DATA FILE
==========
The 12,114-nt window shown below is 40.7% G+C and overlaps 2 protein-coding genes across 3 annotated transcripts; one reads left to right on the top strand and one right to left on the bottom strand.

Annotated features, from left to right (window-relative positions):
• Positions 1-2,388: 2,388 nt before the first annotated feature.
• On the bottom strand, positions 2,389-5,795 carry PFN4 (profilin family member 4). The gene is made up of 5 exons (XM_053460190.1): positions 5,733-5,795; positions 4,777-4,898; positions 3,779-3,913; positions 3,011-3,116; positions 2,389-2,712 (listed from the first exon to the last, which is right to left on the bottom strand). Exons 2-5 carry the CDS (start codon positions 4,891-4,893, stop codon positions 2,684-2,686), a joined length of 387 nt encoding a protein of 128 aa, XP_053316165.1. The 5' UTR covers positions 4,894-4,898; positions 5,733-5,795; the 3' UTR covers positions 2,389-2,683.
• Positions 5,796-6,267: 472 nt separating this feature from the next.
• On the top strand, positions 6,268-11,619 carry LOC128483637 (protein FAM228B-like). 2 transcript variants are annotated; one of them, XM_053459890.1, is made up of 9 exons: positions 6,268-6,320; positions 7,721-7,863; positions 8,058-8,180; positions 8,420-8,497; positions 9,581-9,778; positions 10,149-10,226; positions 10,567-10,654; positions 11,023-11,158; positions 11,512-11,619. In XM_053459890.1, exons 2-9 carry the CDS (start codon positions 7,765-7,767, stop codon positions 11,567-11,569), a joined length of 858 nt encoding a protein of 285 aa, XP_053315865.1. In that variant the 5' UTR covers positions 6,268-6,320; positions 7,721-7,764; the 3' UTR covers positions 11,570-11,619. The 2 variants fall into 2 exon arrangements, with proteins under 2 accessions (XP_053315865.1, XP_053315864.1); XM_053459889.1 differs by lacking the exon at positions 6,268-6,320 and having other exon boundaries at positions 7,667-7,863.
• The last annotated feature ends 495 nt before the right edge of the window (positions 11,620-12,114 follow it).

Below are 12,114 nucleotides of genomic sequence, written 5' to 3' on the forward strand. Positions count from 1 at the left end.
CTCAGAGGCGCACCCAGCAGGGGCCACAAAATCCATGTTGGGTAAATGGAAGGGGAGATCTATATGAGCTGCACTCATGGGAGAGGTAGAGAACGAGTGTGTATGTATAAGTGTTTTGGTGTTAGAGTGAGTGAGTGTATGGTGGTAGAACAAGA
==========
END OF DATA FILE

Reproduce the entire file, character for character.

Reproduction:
The 12,114-nt window shown below is 40.7% G+C and overlaps 2 protein-coding genes across 3 annotated transcripts; one reads left to right on the top strand and one right to left on the bottom strand.

Annotated features, from left to right (window-relative positions):
• Positions 1-2,388: 2,388 nt before the first annotated feature.
• On the bottom strand, positions 2,389-5,795 carry PFN4 (profilin family member 4). The gene is made up of 5 exons (XM_053460190.1): positions 5,733-5,795; positions 4,777-4,898; positions 3,779-3,913; positions 3,011-3,116; positions 2,389-2,712 (listed from the first exon to the last, which is right to left on the bottom strand). Exons 2-5 carry the CDS (start codon positions 4,891-4,893, stop codon positions 2,684-2,686), a joined length of 387 nt encoding a protein of 128 aa, XP_053316165.1. The 5' UTR covers positions 4,894-4,898; positions 5,733-5,795; the 3' UTR covers positions 2,389-2,683.
• Positions 5,796-6,267: 472 nt separating this feature from the next.
• On the top strand, positions 6,268-11,619 carry LOC128483637 (protein FAM228B-like). 2 transcript variants are annotated; one of them, XM_053459890.1, is made up of 9 exons: positions 6,268-6,320; positions 7,721-7,863; positions 8,058-8,180; positions 8,420-8,497; positions 9,581-9,778; positions 10,149-10,226; positions 10,567-10,654; positions 11,023-11,158; positions 11,512-11,619. In XM_053459890.1, exons 2-9 carry the CDS (start codon positions 7,765-7,767, stop codon positions 11,567-11,569), a joined length of 858 nt encoding a protein of 285 aa, XP_053315865.1. In that variant the 5' UTR covers positions 6,268-6,320; positions 7,721-7,764; the 3' UTR covers positions 11,570-11,619. The 2 variants fall into 2 exon arrangements, with proteins under 2 accessions (XP_053315865.1, XP_053315864.1); XM_053459889.1 differs by lacking the exon at positions 6,268-6,320 and having other exon boundaries at positions 7,667-7,863.
• The last annotated feature ends 495 nt before the right edge of the window (positions 11,620-12,114 follow it).

Below are 12,114 nucleotides of genomic sequence, written 5' to 3' on the forward strand. Positions count from 1 at the left end.
CTCAGAGGCGCACCCAGCAGGGGCCACAAAATCCATGTTGGGTAAATGGAAGGGGAGATCTATATGAGCTGCACTCATGGGAGAGGTAGAGAACGAGTGTGTATGTATAAGTGTTTTGGTGTTAGAGTGAGTGAGTGTATGGTGGTAGAACAAGA